Discrimination based on hair texture

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Discrimination based on hair texture is a form of social injustice, found worldwide, that targets black people, specifically black people who have afro-textured hair that's not been chemically straightened. Afro-textured hair has frequently been seen as being unprofessional, unattractive, and unclean.

History[edit]

In the Western world, afro-textured hair has historically been treated with disdain, by members of all ethnicities. In the 15th and 16th centuries, the Atlantic slave trade saw black Africans forcibly transported from Sub-Saharan Africa to North America and, upon their arrival in the New World, their heads would be shaved in effort to erase their culture, as many Africans used hairstyles to signify their tribal identity, marital status, age, and other personal characteristics.[1] Early on, both men and women would wear headscarves in order to protect their scalps from sunburn and lice but, as time progressed, these hair wraps became more associated with women, who began to wear them in various fashions, based on their region and personal style. In the 19th century, when slaves were no longer being imported from Africa, quality of life increased for them somewhat as they became more valuable in their owners' eyes. Now enjoying Sundays off, black women would take the day to style their hair, uncovering it for church services but keeping it wrapped Monday through Saturday. As traditional styling tools weren't available to them, black women began to use butter, kerosene, and bacon grease and combs meant for livestock to style their hair.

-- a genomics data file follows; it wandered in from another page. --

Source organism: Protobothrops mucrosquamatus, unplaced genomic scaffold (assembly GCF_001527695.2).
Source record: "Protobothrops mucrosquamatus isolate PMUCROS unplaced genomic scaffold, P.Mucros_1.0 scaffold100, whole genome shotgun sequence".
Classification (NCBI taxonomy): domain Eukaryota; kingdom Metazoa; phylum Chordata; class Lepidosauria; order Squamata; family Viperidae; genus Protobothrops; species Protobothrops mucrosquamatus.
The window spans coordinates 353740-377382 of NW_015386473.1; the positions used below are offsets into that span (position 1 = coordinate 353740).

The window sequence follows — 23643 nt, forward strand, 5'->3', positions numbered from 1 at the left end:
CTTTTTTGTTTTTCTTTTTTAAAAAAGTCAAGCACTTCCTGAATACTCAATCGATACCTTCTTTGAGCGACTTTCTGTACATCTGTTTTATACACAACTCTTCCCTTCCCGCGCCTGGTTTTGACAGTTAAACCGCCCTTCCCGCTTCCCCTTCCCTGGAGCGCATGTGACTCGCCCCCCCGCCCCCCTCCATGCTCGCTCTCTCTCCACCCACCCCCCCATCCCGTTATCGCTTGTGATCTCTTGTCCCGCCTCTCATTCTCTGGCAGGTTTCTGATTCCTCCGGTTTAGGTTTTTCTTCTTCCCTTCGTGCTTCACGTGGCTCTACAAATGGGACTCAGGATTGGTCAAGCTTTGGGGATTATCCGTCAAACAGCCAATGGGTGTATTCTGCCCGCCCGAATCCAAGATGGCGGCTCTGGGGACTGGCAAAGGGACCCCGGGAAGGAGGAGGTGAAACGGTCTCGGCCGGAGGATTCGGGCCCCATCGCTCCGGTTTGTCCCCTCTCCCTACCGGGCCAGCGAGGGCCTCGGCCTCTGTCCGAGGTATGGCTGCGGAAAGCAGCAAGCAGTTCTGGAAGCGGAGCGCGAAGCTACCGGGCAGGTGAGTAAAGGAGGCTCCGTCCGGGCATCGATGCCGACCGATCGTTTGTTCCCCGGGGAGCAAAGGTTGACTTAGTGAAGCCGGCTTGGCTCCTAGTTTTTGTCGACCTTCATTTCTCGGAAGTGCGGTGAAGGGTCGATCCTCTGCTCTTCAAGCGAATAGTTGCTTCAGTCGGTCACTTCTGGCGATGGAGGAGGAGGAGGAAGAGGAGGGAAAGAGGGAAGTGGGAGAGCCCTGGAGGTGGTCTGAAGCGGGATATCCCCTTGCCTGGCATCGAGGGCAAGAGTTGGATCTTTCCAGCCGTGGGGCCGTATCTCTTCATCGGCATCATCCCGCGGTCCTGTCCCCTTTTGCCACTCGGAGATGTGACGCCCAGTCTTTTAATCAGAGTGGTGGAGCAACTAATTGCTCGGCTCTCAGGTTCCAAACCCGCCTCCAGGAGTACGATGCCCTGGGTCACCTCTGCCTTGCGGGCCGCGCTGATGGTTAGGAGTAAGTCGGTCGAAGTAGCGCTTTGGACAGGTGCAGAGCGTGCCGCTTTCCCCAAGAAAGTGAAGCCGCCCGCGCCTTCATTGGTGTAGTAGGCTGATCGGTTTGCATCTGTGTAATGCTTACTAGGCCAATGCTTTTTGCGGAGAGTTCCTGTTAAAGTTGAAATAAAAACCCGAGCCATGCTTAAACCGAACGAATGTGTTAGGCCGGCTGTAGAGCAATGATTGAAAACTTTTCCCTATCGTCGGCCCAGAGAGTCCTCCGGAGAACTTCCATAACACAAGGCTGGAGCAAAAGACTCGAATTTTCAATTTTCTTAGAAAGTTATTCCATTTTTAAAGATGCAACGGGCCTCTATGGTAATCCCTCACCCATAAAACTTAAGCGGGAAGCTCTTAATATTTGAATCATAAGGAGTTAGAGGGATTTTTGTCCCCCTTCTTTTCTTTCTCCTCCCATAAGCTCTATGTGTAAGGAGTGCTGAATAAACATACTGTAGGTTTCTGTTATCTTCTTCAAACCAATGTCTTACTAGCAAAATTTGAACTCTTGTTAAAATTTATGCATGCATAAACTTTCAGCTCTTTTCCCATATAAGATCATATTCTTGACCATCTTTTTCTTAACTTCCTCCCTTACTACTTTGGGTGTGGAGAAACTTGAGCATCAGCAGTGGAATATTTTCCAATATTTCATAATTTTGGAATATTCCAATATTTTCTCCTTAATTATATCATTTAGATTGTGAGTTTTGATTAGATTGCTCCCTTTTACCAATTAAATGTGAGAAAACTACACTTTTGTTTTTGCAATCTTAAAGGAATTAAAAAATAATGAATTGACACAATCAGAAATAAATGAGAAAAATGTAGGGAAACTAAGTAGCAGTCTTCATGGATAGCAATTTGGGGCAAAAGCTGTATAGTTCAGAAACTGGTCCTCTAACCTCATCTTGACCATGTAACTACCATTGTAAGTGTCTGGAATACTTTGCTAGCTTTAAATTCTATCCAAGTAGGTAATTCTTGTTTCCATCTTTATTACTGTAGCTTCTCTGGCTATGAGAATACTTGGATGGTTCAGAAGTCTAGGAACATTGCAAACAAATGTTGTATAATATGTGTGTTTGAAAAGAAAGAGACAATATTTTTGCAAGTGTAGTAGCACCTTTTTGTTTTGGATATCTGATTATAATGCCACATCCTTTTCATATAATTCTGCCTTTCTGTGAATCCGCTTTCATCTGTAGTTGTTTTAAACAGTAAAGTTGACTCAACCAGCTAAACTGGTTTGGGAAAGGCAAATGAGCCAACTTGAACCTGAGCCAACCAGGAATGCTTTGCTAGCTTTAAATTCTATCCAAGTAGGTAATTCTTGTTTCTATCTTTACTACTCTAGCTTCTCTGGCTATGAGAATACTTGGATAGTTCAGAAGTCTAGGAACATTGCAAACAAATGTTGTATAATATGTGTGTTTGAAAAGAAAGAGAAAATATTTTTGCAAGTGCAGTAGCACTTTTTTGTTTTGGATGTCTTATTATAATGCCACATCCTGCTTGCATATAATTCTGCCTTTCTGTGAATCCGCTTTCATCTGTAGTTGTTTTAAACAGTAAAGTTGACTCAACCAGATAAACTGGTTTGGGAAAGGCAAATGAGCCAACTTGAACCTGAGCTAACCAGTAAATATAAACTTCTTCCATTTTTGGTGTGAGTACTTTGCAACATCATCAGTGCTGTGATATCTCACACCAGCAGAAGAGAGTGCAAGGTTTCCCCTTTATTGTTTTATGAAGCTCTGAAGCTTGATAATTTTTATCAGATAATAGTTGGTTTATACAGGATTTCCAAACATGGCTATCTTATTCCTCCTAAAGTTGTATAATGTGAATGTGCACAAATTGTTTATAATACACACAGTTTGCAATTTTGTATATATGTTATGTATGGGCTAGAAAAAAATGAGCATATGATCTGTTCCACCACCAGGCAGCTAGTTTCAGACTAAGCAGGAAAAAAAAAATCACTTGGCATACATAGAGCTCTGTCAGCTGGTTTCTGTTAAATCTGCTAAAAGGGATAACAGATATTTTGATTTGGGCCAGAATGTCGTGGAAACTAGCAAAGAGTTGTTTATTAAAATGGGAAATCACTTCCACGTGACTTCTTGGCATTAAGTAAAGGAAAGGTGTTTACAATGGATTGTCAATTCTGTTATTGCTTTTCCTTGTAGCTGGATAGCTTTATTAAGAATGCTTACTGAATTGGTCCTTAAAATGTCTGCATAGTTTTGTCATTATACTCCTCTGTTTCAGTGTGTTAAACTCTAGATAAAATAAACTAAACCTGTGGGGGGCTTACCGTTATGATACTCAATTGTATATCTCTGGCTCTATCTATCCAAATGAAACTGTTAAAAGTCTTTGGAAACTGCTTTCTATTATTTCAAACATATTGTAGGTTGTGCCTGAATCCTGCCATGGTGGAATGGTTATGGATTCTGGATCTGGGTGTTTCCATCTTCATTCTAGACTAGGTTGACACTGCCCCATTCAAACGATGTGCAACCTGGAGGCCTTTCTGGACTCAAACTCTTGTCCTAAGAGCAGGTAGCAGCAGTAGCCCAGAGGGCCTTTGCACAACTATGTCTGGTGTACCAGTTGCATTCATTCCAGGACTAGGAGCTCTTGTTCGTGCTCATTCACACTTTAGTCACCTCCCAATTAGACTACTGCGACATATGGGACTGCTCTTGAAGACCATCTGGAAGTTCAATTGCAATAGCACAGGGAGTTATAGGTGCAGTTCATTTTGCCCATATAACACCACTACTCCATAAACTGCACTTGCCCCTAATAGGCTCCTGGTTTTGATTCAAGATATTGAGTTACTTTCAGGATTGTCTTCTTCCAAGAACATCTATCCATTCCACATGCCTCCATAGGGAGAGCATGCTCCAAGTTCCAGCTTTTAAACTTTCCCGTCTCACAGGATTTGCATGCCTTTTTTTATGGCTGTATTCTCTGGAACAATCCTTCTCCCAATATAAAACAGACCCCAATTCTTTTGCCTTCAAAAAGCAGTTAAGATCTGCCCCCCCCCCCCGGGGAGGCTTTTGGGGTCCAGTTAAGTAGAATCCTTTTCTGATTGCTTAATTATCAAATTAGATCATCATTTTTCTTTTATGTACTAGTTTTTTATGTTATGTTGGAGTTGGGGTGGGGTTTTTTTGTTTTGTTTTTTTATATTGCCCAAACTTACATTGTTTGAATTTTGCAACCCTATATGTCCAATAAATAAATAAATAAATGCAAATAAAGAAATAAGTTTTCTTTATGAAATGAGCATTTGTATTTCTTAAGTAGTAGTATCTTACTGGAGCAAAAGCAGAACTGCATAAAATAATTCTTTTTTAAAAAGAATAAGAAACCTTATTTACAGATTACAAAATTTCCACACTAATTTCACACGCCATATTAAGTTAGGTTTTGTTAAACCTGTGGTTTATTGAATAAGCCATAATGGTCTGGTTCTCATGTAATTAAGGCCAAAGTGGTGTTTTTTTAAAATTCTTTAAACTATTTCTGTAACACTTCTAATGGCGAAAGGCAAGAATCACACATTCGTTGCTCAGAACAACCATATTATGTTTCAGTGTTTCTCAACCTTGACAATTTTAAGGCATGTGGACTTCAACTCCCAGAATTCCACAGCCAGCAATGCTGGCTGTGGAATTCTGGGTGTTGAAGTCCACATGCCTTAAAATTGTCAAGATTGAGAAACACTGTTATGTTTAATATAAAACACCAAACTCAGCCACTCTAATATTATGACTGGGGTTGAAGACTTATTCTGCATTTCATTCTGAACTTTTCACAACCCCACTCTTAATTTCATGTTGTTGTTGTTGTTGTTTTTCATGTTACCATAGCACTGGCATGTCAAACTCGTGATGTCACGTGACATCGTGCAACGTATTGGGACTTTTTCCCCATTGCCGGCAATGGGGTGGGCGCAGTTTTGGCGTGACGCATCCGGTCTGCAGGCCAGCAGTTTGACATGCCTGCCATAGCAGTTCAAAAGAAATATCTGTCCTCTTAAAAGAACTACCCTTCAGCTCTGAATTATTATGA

The concept of good hair arose in the time leading up to the abolition of slavery in the United States. Slaves who worked in the home didn't wear headscarves as field laborers did and, as they were often children of a white man in the family that owned them, they were more likely to have straight hair than kinky or curly. To straighten their hair, black women would often use a mixture of lye, which could burn their skin. In New Orleans, Louisiana, in the 18th century, black and Louisiana Creole women were required by law to wear a tignon, to cover their hair, and, in an act of resistance, did so but adorned their wraps with fine fabrics and jewelry.[2]

Madam C. J. Walker, an African American businesswoman, achieved great fortune and recognition for widening the teeth of the hot comb, which would straighten afro-textured hair.[3][4]

Discrimination by country[edit]

Australia[edit]

In 2017, two 16-year-old sisters, Grace and Tahbisa, originally from South Sudan, were pulled from their classes at Bentleigh Secondary College in Melbourne, Australia and told they had until the end of the school week to remove their braids.[5]

Dominican Republic[edit]

In the Dominican Republic hair is seen as an important attribute of physical beauty. Many view straight hair as beautiful and appropriate for a professional setting while also seeing afro-textured hair as inappropriate and distracting. This mindset had stemmed from racial discrimination. This has changed over the years in the United States and abroad as the American Natural Hair Movement gains popularity.